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Somewhat more simply stated: pick an ant. Each of the other two ants must decide to go the same direction which is 0.5 * 0.5 = 0.25.
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The problem does not state whether the random number is inclusive, exclusive or some combination, of the bounds 0 and 1. My answer assumes the typical random number generator, which is inclusive of 0 and exclusive of 1. It takes exactly two calls to the random number generator.
radius = random / 2
degrees = random * 360x = radius * sin(degrees)
y = radius * cos(degrees)Now the problem with this solution is that it lacks uniform distribution. Half the points will have radius < 0.25 and half 0.25 to 0.5, but the area in the circle with radius < 0.25 is only 25% of the total area of the circle. So we need to distribute the points along the radius using the inverse square of the random value so that the probability of a point having radius r is proportional to the area of a circle with radius r (i.e. a radius that gives a circle with area a is half as likely as a radius that gives a circle with area 2a).
radius = sqrt(random) / 2
degrees = random * 360x = radius * sin(degrees)
y = radius * cos(degrees) 3455 views
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Only the lights connected to switches with a number that has an odd number of factors are left on. These are the square numbers. The largest square square number less than 1000 is 31^2 = 961, so there are 31 lights on connected to the switches 1^2, 2^2, … 31^2.
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 2 answers
 1 votes

1897
There must be 7 years without a leap year between when he was born and his seventh birthday. 1900 is not a leap year. He was born Jan. 3, 1897 and his seventh birthday was in 1904 before the leap day that year.
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 1 votes

This is an interesting problem.
We know that if the fifth son gets x5 then the fourth son gets x4 = 5*(x5 + 1)/4 – 1 = x5 + (x5+1)/4 and third son gets x3 = 5*(x4 + 1)/4 – 1 = x4 + (x4+1)/4 and so on. Representing what each son gets in terms of what the fifth son gets gives:
x3 = x5 + (x5+1)/4 + ((x5+(x5+1)/4))/4
= x5 + (x5+1)/4 + 5(x5+1)/16
x2 = x5 + (x5+1)/4 + 5(x5+1)/16 + 25(x5+1)/64
x1 = x5 + (x5+1)/4 + 5(x5+1)/16 + 25(x5+1)/64 + 125(x5+1)/256From this we know that the fifth son (x5) must get a number of coins that can be expressed in the form x5 = 256y – 1.
The other requirement is that x5 must be a multiple of 5, because each daughter gets 4/5 of what the 5th son gets. That means that the final digit of y must be either 1 or 6 so that the final digit of 256y is 6. The smallest such value for y is 1, making x5 = 255.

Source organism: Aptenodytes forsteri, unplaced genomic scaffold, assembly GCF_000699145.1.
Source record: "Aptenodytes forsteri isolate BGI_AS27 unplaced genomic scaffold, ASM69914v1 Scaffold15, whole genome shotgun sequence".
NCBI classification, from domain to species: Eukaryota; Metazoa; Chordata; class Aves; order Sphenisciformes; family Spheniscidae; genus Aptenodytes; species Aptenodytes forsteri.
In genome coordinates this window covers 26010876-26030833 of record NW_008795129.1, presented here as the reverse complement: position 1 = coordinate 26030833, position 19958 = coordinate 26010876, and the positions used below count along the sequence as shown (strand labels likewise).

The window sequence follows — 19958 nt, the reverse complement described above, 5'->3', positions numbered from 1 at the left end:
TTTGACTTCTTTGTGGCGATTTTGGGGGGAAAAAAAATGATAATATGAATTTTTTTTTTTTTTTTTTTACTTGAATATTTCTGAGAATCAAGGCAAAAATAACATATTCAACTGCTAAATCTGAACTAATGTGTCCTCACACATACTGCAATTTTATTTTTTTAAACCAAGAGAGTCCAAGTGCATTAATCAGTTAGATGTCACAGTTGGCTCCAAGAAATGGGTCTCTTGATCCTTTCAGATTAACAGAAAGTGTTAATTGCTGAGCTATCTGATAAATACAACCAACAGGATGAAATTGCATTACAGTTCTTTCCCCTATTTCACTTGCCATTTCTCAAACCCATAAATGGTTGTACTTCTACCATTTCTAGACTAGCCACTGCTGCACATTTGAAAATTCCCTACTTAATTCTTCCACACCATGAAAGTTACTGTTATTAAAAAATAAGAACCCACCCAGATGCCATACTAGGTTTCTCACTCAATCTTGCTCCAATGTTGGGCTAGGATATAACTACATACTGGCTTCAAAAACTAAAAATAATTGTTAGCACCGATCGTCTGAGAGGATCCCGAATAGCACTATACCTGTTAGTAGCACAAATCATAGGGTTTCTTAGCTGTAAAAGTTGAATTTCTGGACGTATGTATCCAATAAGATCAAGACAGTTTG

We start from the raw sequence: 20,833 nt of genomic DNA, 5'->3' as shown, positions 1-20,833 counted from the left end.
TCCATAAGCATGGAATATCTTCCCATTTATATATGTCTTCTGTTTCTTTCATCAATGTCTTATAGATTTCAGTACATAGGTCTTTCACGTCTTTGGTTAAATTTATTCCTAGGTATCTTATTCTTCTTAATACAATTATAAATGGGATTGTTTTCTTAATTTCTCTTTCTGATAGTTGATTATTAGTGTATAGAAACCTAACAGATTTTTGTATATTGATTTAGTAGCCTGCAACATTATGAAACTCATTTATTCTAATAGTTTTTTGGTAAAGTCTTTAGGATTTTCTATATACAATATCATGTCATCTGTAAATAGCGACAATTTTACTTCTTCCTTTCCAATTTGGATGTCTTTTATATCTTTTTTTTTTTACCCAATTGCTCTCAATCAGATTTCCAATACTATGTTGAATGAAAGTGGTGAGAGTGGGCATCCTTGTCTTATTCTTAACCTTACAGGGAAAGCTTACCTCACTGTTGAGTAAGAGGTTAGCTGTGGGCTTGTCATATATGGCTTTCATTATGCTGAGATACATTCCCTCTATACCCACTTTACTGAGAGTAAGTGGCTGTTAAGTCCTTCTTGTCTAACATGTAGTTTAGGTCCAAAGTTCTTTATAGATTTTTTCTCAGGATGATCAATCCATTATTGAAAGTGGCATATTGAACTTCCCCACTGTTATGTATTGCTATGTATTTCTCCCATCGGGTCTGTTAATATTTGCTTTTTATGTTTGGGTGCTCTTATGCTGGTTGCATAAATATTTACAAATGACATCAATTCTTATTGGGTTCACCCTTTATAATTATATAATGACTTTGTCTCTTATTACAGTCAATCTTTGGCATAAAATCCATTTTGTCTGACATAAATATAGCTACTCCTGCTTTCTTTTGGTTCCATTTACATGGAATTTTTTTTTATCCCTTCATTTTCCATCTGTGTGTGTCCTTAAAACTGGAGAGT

Plugging in 255 for x5 gives
x1 = 624
x2 = 499
x3 = 399
x4 = 319
x5 = 255
with each daughter getting 4/5 * 255 = 204 and the manager getting 5 gold coins204 * 5 + 255 + 319 + 399 + 499 + 624 + 5 = 3121 = 624 * 5 + 1. The minimum number of coins is 3121.
The second smallest number of coins possible is 18,746, which results from setting y = 6.
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After removing mirror images, there are six unique positions on the board: (1,1), (1,2), (1,3), (2,2), (2,3), (3,3). The knight starts at (3,3).
From each position, there is a fixed probability of moving to each of the other five positions. The probability of moving off the board is 1 minus the sum of the probabilities of moving to other board positions.
.  starting position  . (1,1) (1,2) (1,3) (2,2) (2,3) (3,3) (1,1) .250 (1,2) .250 .250 1.000 (1,3) .125 .250 (2,2) .125 .250 (2,3) .250 .250 .250 (3,3) .125
A quick examination reveals that positions (1,3) and (2,2) are equivalent–they each have the same probability for the following square. So we can collapse them into a single state we’ll label as (*,*), giving the following five position table.
.  starting position  . (1,1) (1,2) (*,*) (2,3) (3,3) (1,1) .250 (1,2) .250 1.000 (*.*) .250 .500 (2,3) .250 .250 (3,3) .125
The probability for the knight to be in each of the five positions at the end of k moves is the sum of the product of probability of the knight moving to that position from another position and the probability of having been in that position at the end of k1 moves. At zero moves, the probability of being in position (3,3) is 1 and the probability of being elsewhere on the board is 0. After each move, the probability of the knight having moved off the board is 1 minus the sum of the probabilities of it being in each position.
k (1,1) (1,2) (*,*) (2,3) (3,3) Off board 0 1.00000 1 1.00000 2 0.25000 0.12500 0.62500 3 0.18750 0.06250 0.75000 4 0.01563 0.07813 0.02344 0.88281 5 0.04297 0.02344 0.93359 6 0.00586 0.02246 0.00537 0.96631 7 0.01099 0.00708 0.98193 8 0.00177 0.00629 0.00137 0.99057 9 0.00294 0.00201 0.99504 10 0.00050 0.00174 0.00037 0.99739
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